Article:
Less than a month after the CIRB decision was released, with the support of 99% of its membership, the union commenced a partial strike on July 2, 2020. Four work stoppages followed that summer, each one increasing in duration and impact, ending an unlimited strike that started on August 10, 2020. There was also increasing tension around the port on August 13, 2020. Eight people were arrested and charged with intimidation, mischief and assault, following a confrontation between union members and managers who were brought in as replacement workers.
Eleven days later, on August 21, 2020, the parties agreed to a seven-month truce, during the period of which they would keep bargaining and assume all port activities. That truce ended on March 21, 2021.
Throughout these events, the parties have continued to receive intense mediation support from the federal mediators. I want to take this opportunity to thank the federal mediators for their support.
However, despite these ongoing mediation efforts, at the start of February, the MEA filed a bad faith bargaining complaint with the CIRB, asking it to order the parties to binding arbitration. The CIRB issued its ruling on March 17, finding that any determination of bad faith bargaining would be premature, as the parties were still working on the negotiation of a new collective agreement.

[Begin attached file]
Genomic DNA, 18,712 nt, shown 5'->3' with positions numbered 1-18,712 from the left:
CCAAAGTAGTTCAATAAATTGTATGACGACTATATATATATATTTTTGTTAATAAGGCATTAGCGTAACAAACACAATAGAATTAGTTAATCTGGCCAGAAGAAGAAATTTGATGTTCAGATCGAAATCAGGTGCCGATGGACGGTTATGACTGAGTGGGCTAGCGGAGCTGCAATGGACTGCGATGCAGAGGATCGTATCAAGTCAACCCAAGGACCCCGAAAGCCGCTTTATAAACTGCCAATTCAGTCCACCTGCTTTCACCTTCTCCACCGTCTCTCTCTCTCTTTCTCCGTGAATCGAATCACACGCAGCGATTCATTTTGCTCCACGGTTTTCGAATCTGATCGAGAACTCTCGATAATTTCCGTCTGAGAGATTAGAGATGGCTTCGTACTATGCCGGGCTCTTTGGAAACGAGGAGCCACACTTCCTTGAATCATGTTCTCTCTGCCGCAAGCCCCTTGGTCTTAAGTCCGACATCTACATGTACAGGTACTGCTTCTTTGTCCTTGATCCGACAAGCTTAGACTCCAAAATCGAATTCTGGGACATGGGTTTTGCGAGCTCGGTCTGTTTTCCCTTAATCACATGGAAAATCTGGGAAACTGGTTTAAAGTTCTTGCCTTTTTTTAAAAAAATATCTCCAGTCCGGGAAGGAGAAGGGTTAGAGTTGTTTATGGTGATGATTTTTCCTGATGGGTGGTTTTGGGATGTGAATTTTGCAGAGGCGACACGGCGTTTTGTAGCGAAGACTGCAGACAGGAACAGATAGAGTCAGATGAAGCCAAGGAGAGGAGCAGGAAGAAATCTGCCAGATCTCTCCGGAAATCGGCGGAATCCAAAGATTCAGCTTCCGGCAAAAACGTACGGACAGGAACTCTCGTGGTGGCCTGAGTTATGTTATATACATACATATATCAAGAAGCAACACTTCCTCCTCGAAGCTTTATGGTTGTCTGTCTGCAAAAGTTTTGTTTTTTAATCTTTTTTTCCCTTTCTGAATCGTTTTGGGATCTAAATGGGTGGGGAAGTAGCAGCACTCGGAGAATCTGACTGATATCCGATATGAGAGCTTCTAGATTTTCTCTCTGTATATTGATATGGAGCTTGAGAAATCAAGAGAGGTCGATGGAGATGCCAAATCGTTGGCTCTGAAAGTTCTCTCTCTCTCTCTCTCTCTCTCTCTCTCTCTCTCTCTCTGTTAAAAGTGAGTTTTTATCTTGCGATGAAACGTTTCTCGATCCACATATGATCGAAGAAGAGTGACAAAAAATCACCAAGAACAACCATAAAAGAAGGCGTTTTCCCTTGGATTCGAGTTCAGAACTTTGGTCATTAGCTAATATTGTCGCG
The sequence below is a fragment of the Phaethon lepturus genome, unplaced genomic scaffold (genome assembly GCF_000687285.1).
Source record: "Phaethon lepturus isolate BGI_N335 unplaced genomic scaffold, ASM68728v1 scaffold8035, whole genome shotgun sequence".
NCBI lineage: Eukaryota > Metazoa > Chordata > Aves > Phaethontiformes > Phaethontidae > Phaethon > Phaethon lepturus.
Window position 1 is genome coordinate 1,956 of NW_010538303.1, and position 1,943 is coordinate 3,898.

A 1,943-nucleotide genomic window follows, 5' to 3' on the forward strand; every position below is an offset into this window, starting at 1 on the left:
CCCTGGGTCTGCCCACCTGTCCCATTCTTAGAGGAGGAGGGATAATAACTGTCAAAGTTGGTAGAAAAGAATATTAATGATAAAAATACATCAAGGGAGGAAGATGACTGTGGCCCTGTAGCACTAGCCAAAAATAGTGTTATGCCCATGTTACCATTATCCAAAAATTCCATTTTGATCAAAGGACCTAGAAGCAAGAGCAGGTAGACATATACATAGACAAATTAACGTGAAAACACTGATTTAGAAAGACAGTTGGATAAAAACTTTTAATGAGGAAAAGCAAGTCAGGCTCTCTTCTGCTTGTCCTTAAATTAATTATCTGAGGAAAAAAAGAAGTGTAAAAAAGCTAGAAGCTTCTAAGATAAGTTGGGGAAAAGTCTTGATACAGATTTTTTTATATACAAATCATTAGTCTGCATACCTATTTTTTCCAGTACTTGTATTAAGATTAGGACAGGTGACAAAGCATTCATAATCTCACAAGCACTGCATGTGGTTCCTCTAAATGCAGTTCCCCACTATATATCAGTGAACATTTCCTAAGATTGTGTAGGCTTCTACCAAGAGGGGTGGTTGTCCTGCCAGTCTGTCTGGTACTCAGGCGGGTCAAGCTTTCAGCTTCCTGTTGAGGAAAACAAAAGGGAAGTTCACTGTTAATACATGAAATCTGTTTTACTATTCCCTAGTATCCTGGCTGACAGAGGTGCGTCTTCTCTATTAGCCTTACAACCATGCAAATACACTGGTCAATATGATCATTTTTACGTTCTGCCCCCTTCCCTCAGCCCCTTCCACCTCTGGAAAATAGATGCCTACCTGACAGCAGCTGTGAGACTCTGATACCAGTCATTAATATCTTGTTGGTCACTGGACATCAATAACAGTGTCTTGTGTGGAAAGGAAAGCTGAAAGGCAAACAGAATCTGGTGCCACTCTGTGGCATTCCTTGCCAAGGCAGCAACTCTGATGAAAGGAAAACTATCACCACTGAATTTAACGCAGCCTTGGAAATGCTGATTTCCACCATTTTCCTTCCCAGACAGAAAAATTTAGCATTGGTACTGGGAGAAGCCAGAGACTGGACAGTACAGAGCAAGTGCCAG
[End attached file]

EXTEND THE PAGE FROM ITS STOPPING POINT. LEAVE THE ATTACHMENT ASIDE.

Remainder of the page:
My colleague, the , and I have also reached out to the parties directly to urge them to continue to work toward an agreement. Despite these efforts, negotiations remain stalled and no end is in sight.
On April 10, the employer gave 72 hours' notice of its intention to modify the conditions of employment for members of CUPE 375. According to the notice, employees would no longer be guaranteed a minimum weekly income and would instead be remunerated only for hours worked.
Later that same day, the union gave 72 hours' notice of its intention to no longer perform overtime, work on weekends or participate in training. The union committed to maintaining services for vessels coming to and from Newfoundland and Labrador, and services for grain vessels that must be maintained in accordance with section 87.7(1) of the Canada Labour Code, which specifies that in the event of a job action, the movement of grain must not be affected.